For many years I have been convinced I’m psychic. Specifically, a TV psychic. There were certain flirtations with other phenomena when I was little. I used to believe for example, that my bluebird of happiness ring possessed the power to influence the physical world if I simultaneously thought of an event and swivelled it around on my finger. Laugh if you will, but I had legitimate reasons for believing this so—reasons I shan’t go into now. As a teenager, I immersed myself in the occult (anything that would buttress my forced outsiderness) and was near-evangelical in my belief in astrology (both eastern and western). Ageing has of course cured me of these nonsensical afflictions and I am now an ardent non-believer in just about everything paranormal, superstitious, new age, religious or vaguely mystical. I still knock on wood, but a little piece of my rational brain dies each time I do it. Yet the TV psychic, I am unable to shake.
Why, you may ask, particularly as the concept of TV psychic seems so utterly ludicrous, let alone claiming to have that capability. Well, because there’s so much proof. Over the years, as long as I can remember, I have had the experience of thinking of a film, as the result of a variety of triggers, only to discover that within a short space of time (no more than a week, sometimes as rapidly as that day), the same film will be aired on TV (or suddenly available cheaply on DVD, but I treat that as more or less in the same vein). Often I have giggled to myself about it and treated it as nothing more than a humorous coincidence. Yet the frequency with which it occurs can be so uncanny that my mind cannot help but veer into foolhardy, mystical territories. Black Swan was one of the more obvious ones; I was thinking about how much I’d like to see it since watching it for the first time on the flight back from Australia, only to find it in Sainsbury’s that same day for £3. A more obscure example is for some reason the line “Chinese girls don’t have green eyes” came into my head and then within days, Big Trouble in Little China was being broadcast as the late night film. Or, I was in the library recently and borrowed Swedish film Together, only to find it on Channel 4 a few days later. A recent one, which I confess caused me to exclaim out loud, was when I was doing some image sourcing for a history book and had to search through archival photos of the Berlin Wall. I began thinking of that scene in Spy Game where Brad Pitt is trying to smuggle an East German refugee across the border and takes a solution to make himself vomit in toilet when his front is about to be rumbled. Taking a break from the work, I switched on the TV where the voiceover announced that coming up next was ‘Robert Redford and Brad Pitt in the stylish thriller, Spy Game‘. You can imagine my surprise.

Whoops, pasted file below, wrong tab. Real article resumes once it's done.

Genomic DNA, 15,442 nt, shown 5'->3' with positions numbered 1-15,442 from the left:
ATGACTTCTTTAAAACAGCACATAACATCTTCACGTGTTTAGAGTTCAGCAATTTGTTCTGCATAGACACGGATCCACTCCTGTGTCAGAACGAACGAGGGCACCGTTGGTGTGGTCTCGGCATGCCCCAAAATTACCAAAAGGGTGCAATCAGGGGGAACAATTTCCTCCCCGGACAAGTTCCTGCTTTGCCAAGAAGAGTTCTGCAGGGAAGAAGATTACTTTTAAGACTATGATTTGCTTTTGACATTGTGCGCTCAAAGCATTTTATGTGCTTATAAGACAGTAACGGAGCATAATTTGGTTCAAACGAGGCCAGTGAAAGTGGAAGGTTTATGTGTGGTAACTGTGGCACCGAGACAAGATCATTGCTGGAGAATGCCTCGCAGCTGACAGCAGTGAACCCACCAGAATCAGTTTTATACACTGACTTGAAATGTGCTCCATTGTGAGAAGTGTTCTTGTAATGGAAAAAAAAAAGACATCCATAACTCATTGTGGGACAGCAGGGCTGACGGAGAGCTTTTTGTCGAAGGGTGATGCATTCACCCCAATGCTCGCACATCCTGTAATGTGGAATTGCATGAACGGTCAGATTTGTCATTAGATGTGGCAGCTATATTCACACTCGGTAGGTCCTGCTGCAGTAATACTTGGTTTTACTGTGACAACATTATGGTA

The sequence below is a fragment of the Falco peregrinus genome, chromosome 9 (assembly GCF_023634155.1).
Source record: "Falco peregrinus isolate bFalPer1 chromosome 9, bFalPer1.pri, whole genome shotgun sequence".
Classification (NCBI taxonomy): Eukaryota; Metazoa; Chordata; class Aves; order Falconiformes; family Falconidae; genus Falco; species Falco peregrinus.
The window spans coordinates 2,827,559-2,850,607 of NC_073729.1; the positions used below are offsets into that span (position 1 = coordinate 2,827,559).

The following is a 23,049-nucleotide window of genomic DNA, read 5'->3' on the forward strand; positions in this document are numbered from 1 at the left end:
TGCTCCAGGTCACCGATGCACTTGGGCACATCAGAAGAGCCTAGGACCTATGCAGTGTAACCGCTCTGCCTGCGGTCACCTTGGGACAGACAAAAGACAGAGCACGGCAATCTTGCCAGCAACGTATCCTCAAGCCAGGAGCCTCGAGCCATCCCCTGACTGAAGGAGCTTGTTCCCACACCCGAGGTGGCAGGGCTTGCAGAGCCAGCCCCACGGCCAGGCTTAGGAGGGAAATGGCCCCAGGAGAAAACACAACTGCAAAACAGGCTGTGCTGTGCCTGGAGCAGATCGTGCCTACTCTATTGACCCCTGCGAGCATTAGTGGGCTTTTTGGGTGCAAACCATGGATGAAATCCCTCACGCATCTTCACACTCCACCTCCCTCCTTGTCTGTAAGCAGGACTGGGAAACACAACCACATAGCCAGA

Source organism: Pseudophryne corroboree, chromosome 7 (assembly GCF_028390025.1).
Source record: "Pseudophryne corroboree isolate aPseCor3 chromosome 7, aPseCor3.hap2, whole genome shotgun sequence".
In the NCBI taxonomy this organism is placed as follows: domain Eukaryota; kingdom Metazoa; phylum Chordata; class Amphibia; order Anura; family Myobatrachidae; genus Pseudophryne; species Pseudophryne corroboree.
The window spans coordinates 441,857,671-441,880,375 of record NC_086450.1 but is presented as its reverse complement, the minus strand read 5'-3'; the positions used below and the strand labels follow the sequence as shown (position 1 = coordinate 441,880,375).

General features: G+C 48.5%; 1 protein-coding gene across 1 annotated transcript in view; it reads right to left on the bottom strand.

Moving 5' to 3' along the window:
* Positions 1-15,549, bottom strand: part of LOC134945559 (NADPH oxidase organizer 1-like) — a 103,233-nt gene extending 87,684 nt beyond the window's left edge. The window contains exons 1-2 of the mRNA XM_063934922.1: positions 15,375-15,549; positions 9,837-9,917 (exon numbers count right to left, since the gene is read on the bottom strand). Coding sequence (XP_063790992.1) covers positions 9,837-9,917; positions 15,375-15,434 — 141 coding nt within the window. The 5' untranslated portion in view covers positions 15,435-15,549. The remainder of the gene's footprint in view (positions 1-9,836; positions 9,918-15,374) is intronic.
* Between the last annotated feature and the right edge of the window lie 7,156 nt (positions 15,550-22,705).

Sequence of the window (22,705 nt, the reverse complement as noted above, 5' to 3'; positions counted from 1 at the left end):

Or perhaps you can’t. After all, this does seem a paltry set of examples, although it has racked up to the hundreds in the last 20 years. If you’re anything like the Doc, you’d probably say to me: “Right. And?” And I would agree, for whatever ephemeral flutter I experience from these trivial moments of cosmic alignment, I recognise, wholeheartedly, they are nothing more than mere coincidences.